Her answer: “I haven’t discussed that particular issue with him. I’m happy to circle back with you, but I don’t, there’s not a change in his position from what he said earlier this summer.”

I don’t agree with the Little Sisters of the Poor, but a government that would work to bring these compassionate nuns to heel is a government that cares more about conformity than people. Where’s the tolerance? There is no tolerance for conservative Christians.

And if Biden pursues this track, he will further divide America.

Email Debra J. Saunders at Follow her on Twitter @DebraJSaunders.

Talk to us

More in Opinion

Rep. Tarra Simmons, D-Bremerton, holds blank voter registration forms as she poses for a photo Wednesday, Dec. 9, 2020, at her home in Bremerton, Wash. Simmons, believed to be the first formerly incarcerated person to win election to the Statehouse, is now working to help restore voting rights to people in Washington state who are out on parole or probation after serving prison time. (AP Photo/Ted S. Warren)
Editorial: Restore voting rights to those who served time

Denying the vote to those who owe fines keeps many from fully rejoining their communities.

Editorial cartoons for Wednesday, March 3

A sketchy look at the news of the day.… Continue reading

Everett Comics owner Charlie Knoedler and his wife Tracy talk with Everett Police Officers as they drop by to talk about the recent theft of a 4-foot tall Funko Batman Statue on Monday, Oct. 5, 2020 in Everett, Washington.  The statue was stolen in a “smash and grab” early Sunday. (Andy Bronson / The Herald)
Editorial: Training, support must follow policing mandates

The Everett Police Department’s use of an intervention training program should be a model for others.

The 2022 Bolt EV, foreground, and EUV are displayed, Thursday, Feb. 11, 2021, in Milford, Mich. Whether people want them or not, automakers are rolling out multiple new electric vehicle models as the auto industry responds to stricter pollution regulations worldwide and calls to reduce emissions to fight climate change.  (AP Photo/Carlos Osorio)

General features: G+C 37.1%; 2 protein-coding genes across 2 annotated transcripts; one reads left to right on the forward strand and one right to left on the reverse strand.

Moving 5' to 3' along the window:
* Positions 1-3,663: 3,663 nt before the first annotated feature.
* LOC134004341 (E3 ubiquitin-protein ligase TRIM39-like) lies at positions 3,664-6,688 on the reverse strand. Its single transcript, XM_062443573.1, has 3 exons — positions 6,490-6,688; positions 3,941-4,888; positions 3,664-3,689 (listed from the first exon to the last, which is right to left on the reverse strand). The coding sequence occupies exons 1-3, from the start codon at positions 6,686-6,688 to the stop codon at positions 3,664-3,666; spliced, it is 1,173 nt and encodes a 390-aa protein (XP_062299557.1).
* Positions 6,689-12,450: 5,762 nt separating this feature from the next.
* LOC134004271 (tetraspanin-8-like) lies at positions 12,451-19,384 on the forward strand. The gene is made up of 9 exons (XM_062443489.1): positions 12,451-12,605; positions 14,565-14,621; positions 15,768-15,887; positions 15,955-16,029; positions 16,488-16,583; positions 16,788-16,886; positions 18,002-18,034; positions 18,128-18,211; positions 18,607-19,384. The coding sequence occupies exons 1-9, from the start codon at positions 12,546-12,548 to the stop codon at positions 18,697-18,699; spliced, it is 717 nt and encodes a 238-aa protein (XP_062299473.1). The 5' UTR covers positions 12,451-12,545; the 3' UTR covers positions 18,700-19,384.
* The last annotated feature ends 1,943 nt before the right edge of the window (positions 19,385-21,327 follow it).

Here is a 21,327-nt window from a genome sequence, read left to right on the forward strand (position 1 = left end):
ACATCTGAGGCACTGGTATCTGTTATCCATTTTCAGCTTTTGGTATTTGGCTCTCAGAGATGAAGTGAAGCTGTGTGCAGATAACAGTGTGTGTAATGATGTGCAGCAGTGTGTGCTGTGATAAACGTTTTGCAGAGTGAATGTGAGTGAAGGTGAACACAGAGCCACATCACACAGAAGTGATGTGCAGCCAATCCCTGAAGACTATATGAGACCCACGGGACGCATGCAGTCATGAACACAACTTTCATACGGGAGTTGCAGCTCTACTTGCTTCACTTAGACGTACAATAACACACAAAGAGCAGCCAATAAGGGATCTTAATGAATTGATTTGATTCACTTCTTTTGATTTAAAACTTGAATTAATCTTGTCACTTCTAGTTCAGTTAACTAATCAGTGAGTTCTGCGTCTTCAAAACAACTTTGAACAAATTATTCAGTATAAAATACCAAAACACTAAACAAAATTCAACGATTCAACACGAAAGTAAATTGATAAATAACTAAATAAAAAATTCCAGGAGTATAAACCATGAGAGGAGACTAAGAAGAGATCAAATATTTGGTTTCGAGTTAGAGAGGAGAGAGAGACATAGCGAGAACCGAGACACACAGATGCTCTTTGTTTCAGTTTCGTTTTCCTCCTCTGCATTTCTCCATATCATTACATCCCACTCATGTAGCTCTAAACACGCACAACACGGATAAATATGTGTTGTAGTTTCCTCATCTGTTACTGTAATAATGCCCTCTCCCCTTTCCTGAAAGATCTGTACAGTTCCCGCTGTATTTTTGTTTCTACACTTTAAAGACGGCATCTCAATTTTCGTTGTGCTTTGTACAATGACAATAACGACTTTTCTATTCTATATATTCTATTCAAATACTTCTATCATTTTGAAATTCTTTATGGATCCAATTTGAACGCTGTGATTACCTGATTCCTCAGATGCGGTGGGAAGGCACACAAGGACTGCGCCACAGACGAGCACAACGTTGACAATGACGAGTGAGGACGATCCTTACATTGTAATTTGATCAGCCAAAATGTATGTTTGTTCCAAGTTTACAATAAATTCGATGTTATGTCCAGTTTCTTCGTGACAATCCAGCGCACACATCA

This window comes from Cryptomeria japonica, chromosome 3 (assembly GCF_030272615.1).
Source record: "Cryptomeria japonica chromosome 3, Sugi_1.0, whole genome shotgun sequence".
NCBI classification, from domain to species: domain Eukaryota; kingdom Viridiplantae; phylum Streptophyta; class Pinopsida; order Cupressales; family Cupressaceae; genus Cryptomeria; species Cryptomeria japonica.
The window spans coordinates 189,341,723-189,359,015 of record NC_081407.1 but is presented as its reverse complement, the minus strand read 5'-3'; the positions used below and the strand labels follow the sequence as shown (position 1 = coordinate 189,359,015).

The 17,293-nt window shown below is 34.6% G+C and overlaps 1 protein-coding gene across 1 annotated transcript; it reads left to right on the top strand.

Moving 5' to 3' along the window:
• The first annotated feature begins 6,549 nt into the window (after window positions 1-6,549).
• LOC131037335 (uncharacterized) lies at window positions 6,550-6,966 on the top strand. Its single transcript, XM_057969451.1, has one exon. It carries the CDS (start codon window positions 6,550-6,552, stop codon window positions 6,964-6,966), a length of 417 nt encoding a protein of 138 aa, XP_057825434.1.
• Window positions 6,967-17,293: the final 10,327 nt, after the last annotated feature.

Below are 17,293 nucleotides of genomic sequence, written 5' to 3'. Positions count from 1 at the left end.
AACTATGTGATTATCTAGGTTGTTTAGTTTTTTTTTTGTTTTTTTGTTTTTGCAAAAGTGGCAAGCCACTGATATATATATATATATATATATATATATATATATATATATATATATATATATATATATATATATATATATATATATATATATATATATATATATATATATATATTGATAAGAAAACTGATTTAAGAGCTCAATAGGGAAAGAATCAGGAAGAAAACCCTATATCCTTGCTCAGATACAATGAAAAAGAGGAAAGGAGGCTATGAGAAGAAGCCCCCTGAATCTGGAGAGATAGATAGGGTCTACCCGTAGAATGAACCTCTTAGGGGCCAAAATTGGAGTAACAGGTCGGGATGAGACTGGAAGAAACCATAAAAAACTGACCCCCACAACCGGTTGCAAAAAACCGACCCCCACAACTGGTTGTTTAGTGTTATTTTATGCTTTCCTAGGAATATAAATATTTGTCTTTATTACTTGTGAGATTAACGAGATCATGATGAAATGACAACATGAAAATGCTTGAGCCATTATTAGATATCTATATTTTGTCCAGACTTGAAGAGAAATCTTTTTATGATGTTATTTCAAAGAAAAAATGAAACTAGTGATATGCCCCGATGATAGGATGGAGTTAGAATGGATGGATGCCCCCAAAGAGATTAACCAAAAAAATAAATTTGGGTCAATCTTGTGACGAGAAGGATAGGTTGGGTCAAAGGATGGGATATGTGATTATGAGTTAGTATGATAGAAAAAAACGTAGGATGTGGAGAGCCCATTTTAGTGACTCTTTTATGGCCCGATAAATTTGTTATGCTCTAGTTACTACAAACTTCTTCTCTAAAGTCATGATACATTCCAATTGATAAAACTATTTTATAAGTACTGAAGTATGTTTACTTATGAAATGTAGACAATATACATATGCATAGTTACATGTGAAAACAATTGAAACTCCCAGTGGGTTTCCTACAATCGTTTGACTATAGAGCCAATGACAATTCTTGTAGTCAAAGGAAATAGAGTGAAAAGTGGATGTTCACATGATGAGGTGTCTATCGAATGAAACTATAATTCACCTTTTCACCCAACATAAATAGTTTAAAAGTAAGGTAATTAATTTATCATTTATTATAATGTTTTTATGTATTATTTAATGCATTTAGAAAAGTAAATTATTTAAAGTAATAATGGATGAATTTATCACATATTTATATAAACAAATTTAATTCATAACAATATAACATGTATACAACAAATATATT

Editorial: Goal or mandate, encourage move to electric cars

Legislation has advanced to set a goal that new sales after 2030 be of electric vehicles only.

Mobile phone personal data and cyber security threat concept. Cellphone fraud. Smartphone hacked with illegal spyware, ransomware or trojan software. Hacker doing online scam. Antivirus error.
Editorial: Adopt protections for internet users’ personal data

State legislation would offer consumers more control in how their information is used and sold.

Comment: Ruling to allow evictions an attack on federal power

It continues a recent shift to weaken the authority of the executive branch to address crises.

Saunders: Were 2 Democrats ‘asking questions’ or ‘burning books’?

The letter to big tech giants appeared to threaten the broadcasts of Fox News and similar outlets.

Comment: Why ‘Trial of Chicago 7’ resonates in 2021

Abbie Hoffman’s Yippies might resemble the Capitol rioters in theatrics, but the comparisons stop there.

Comment: As covid wanes, expect its political battles to grow

More than just vaccine opposition, debates will continue about immunity and how we move forward.

Most Read